Today’s era of students and researchers are marked with the strong platonic relationship with Tips. Frankly, no one could blame them: tips about dissertation working are aplenty in the Internet. And yes, they badly need those, too.
Unfortunately, not all dissertation-tips are best for students. Before getting anywhere closer to perusing and applying such tips, students need to understand that these tips could be helpful to some, but never all.
In other words, students should not look at tips as a one-size-fits-all fix. Still, students do; and worse, they sink into a fantasy of stress-free dissertation work. So, what’s the best antidote to a tip’s side-effect?
Students or budding researchers need to start watching out for those overtly optimistic dissertation tips. They must guard themselves against tips that give solutions without exposing the conditions to which such tips work.
In short, students’ vigilance should stir them close to a problem-and-solution kind of dissertation tips.
To operate under correct assumptions
What makes unrealistic dissertation tip fatal is its tendency to foster misconceptions regarding the dissertation-writing task. Ethan Siegel of ScienceBlogs is just one of the straightforward ones. In his post, “The Secret to Writing Your Dissertation,” real stuff behind dissertations was exposed:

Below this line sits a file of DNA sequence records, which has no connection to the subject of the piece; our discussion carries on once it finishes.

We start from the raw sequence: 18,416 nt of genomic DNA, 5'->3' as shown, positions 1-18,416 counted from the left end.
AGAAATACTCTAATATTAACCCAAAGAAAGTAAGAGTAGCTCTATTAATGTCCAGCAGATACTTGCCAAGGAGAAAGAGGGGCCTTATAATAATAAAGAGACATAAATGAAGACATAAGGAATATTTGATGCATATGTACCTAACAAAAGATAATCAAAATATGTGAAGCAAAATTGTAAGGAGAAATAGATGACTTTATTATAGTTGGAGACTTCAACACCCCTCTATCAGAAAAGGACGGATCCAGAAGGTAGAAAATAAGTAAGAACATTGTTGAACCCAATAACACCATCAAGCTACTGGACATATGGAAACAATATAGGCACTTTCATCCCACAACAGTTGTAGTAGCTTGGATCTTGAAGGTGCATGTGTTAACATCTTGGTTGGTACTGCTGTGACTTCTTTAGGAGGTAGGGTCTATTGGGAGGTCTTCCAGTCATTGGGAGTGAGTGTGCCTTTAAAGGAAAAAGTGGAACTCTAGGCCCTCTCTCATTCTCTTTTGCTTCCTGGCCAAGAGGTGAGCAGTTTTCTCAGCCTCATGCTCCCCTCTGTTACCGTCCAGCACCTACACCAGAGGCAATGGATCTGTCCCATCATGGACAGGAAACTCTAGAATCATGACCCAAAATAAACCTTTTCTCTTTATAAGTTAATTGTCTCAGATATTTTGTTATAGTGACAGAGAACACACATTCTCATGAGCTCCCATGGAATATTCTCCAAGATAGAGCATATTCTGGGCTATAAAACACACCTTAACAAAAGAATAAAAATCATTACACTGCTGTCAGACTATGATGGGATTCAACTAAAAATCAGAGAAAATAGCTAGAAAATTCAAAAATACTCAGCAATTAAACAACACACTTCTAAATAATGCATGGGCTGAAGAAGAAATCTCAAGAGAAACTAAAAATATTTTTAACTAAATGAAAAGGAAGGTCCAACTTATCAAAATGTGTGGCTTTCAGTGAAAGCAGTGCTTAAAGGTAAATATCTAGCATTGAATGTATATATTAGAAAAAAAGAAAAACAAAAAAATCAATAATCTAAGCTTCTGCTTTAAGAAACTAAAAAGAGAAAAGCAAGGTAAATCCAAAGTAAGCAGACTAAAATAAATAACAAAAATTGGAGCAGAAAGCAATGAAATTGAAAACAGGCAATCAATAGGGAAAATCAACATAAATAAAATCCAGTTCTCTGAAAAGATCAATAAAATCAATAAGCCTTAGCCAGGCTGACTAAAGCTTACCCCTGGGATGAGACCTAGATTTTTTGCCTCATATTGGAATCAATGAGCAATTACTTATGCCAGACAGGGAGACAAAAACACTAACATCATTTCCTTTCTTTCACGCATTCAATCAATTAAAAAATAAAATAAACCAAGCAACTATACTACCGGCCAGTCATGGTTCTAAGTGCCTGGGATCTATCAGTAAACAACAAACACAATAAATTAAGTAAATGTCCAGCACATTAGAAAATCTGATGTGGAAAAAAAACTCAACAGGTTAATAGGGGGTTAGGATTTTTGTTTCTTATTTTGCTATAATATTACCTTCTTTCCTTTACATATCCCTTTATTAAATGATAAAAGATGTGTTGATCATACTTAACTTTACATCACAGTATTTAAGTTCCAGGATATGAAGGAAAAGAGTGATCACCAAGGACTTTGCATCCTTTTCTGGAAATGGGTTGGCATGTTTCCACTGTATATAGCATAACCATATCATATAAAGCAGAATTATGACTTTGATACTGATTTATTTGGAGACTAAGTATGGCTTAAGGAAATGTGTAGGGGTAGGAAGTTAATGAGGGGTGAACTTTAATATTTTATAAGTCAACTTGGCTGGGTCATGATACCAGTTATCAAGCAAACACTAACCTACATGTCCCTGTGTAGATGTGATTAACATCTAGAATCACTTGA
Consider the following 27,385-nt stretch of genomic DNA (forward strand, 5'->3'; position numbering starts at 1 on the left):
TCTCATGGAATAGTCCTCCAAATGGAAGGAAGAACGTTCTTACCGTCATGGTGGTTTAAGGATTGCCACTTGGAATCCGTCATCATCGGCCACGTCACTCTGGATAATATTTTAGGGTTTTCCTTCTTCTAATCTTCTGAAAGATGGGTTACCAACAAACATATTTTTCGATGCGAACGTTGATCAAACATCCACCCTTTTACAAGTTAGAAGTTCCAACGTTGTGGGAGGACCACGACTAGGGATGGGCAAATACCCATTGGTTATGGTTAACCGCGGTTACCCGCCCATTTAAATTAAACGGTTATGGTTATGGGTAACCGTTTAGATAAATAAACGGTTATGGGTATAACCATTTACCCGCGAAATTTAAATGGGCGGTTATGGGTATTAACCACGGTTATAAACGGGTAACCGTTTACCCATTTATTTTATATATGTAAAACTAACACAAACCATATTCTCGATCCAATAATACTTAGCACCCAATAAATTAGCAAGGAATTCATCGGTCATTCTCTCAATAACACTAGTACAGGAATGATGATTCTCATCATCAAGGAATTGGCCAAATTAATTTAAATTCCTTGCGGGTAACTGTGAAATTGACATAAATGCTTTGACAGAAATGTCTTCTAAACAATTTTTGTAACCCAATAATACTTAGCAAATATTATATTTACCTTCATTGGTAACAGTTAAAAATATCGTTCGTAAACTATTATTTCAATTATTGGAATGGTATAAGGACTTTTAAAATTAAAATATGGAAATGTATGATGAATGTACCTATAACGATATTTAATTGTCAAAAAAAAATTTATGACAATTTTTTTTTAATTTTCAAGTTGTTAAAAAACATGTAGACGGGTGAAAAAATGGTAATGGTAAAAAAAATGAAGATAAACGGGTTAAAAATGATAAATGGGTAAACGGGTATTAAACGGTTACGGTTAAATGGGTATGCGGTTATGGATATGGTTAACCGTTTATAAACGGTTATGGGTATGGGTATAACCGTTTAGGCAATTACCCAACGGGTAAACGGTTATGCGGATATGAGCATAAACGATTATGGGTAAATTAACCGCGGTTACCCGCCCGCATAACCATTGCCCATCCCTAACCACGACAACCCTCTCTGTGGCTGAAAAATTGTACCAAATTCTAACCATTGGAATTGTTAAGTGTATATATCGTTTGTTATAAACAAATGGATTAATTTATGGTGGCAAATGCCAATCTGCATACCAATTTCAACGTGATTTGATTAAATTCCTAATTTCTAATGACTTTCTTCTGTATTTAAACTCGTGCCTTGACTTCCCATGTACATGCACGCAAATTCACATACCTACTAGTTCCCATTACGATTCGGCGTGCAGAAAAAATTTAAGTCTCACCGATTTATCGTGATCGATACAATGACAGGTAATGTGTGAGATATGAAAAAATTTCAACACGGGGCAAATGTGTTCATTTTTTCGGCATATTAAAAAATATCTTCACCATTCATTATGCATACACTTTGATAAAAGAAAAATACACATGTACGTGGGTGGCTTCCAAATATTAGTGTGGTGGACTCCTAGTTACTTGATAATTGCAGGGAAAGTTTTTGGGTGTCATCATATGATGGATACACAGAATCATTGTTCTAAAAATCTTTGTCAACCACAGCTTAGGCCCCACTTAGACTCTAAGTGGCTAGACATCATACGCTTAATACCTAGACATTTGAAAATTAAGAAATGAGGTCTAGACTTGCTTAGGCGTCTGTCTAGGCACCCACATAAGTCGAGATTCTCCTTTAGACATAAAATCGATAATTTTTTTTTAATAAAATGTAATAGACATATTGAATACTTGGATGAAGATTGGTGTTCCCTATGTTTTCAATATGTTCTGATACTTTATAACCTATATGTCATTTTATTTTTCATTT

1. It is not the definitive work on whatever your primary research topic is.
2. It is not going to settle long-standing arguments in your field.
3. It is not the most important piece of research or writing you’ll ever undertake.
4. And finally, it is very likely not even a document that anyone outside of your committee
(with the exception of a few good friends, and possibly your grandmother) will ever read.
Blunt honesty like this should be rewarded because it effectively lifts the veil off the students’ head. They need to know that dissertations are important under specific but forgivable contexts (i.e., academic or individual’s purpose).
To lighten the burden of pressure
Misconceptions add up to the inherent pressures of dissertation work. Such pressure could make or break students; it could fuel them to work harder, as well as, paralyse them. With realistic tips, students are given the chance to lighten up their load. As a consequence, they are able to just work on and leave roadblocks behind. Their focus is essentially narrowed to the extent that what they see in front aren’t dangling carrots, but a vivid end. Their dissertation is finally finished and fulfilled.